Felicien returned to the track, and had some success, winning medals at the world championships, alongside her teammate Priscilla Lopes-Schliep. In 2007, she won a silver medal at the world championships in the 100 metre hurdles.


A much-anticipated showdown with hurdling great Gail Devers took place in March 2004. Felicien set a new record in defeating the three-time hurdles world champion in the 60 m hurdle final at the 2004 IAAF World Indoor Championships in Budapest, Hungary. She chalked up six straight wins leading up to the Summer Olympics in Athens, Greece, where she was expected to win gold in the 100 m hurdles on August 24, especially after Devers pulled out with an injury. Unexpectedly, in the event final, Felicien failed to clear the first hurdle and fell into the adjacent lane knocking down the Russian competitor, Irina Shevchenko and taking her out of the race and a chance at an Olympic medal, much to the obvious dismay of Shevchenko.


An undefeated Felicien won her second consecutive 100 m hurdles national title in 2003 en route to becoming the first University of Illinois female athlete to be named the Big Ten Conference "Athlete of the Year" while earning NCAA Female Track & Field Athlete of the Year honors. Felicien blossomed into a major force on the international scene in hurdling, topping off her season by winning the women's 100 m Hurdles Final at the 2003 World Championships in Athletics in Paris, France. With her win, Felicien became Canada's first ever female world gold medallist and the first female in Illinois track & field history to win a gold medal in an individual event at the World Championships. She was named Canada's female athlete of the year – the first track athlete to capture that honor in 25 years.


Felicien moved to Pickering, Ontario, where, as a student, she began competing in track and field events at her school. She was motivated to join her school's track and field team after receiving an Award of Excellence in the Canada Fitness Award Program in grade 3. At first, she competed in the 100m dash, inspired by Donovan Bailey and Bruny Surin of Canada, later adding the 200m dash and long jump. Felicien dedicated herself to hurdling at Pine Ridge Secondary School and won the Ontario high-school hurdling championship in 1998. That year she added the first of two consecutive Canadian junior championships. Her performance at a scholastic meet in Ohio brought offers of athletic scholarships from a number of U.S. universities from which she chose the University of Illinois at Urbana-Champaign where she enrolled in the study of kinesiology.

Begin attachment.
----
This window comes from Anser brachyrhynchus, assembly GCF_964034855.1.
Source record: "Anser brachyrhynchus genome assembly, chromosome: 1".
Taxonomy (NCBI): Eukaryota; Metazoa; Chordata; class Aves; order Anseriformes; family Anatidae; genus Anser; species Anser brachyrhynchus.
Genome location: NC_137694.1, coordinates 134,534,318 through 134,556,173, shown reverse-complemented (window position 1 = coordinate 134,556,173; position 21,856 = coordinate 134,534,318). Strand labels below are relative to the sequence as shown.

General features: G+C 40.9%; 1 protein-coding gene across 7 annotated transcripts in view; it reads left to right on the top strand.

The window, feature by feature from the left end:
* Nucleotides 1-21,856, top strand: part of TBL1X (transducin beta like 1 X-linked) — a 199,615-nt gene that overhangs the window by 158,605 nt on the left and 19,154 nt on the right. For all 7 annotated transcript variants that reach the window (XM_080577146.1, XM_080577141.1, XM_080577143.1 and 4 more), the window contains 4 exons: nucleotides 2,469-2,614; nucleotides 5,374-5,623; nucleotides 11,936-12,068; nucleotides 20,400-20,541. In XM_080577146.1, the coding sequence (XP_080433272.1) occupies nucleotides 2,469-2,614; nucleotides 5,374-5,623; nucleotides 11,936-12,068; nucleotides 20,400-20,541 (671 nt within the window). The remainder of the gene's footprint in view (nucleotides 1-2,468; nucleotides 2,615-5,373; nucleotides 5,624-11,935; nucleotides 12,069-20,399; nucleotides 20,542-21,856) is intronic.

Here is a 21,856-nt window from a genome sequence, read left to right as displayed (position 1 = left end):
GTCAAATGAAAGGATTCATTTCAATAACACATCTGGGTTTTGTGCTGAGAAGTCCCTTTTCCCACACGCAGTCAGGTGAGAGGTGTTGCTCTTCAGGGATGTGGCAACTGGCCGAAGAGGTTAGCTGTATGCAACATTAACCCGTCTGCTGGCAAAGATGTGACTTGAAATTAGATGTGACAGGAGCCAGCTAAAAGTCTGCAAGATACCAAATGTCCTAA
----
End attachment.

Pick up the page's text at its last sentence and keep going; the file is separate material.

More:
Perdita Felicien (born August 29, 1980) is a Canadian retired hurdler. Felicien is the 2003 World champion in the 100 metres hurdles and 2004 World indoor champion in the 60 metres hurdles. She also won silver medals at the 2007 World Championships, the 2010 World Indoor Championships, and twice at the Pan American Games. Her best time for the 100 metres hurdles of 12.46 secs from 2004 still stands as the Canadian record (as of 2018).